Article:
Sailing: Dalton fears big winds at the Horn

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The Independent Online

Crews on the 6,700-mile fourth leg of the Volvo Ocean Race were bracing themselves for freezing gales and soaking conditions last night as they headed fast for Cape Horn, still 3,000 miles away. The good times which they have enjoyed since leaving Auckland were behind them and it will be all hard work until they are back in the Atlantic, heading for the sultry heat of Rio de Janeiro.

"We are expecting 30 knots from 200 degrees, straight out of the Antarctic ice," Paul Cayard said on Amer Sports One. Knut Frostad, skipper of djuice, said: "We are approaching fast the big mother of a cold front flying in from the west."

All the leading boats are still closely bunched, with just 10 miles separating the first seven. Amer was the first to pick up the breeze, putting them a mile ahead of Jez Fanstone in News Corp. But the Amer skipper, Grant Dalton, has already said his boat may have trouble hanging on to the others in really big winds.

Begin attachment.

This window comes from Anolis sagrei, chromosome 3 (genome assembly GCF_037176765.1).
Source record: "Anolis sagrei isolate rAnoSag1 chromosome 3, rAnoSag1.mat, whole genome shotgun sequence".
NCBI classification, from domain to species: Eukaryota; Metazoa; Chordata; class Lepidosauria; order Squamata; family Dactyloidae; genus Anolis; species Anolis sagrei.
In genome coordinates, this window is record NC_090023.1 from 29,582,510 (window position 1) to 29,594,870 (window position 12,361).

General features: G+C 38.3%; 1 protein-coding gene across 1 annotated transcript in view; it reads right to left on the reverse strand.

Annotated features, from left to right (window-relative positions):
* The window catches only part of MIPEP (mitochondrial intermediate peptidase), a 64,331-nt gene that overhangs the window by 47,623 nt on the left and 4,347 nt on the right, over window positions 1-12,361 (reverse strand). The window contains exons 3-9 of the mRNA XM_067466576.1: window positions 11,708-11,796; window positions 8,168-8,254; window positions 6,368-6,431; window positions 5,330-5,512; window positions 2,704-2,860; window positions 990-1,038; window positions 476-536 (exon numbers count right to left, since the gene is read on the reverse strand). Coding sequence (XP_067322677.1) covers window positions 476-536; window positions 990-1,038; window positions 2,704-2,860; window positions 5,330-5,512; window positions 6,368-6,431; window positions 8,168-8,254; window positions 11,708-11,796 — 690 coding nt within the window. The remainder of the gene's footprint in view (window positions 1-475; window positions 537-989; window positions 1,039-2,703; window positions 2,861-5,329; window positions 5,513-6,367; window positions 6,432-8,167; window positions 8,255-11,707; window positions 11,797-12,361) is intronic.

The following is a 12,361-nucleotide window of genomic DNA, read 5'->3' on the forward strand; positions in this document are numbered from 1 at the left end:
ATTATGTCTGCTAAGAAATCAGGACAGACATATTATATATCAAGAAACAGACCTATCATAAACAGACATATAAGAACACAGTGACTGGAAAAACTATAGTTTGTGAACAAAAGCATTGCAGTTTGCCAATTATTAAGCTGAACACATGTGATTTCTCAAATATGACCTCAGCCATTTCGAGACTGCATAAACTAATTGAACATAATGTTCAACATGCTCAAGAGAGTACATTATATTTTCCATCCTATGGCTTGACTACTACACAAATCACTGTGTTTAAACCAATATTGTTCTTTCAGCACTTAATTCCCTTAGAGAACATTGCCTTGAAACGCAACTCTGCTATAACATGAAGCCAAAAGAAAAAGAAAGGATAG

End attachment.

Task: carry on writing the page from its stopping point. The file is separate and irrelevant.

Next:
As the man in whose footsteps he follows, the Finn gold medallist, Iain Percy, steadily improved during the first day of the Miami Olympic Classes regatta. Sixth overall after the opening three races, Andrew Simpson was leading the Finn class.

VOLVO OCEAN RACE Fourth leg (6,700 nautical miles, Auckland, NZ, to Rio de Janeiro, Br): 1 Amer Sports One (G Dalton), 5,709nm to finish; 2 News Corp (J Fanstone) 5,710; 3 SEB (G Krantz) 5,713; 4 Assa Abloy (N McDonald) 5,714; 5 illbruck (J Kostecki) 5,715; 6 djuice (K Frostad) 5,717; 7 Tyco (K Shoebridge) 5,719; 8 Amer Sports Too (L McDonald) 5,758.

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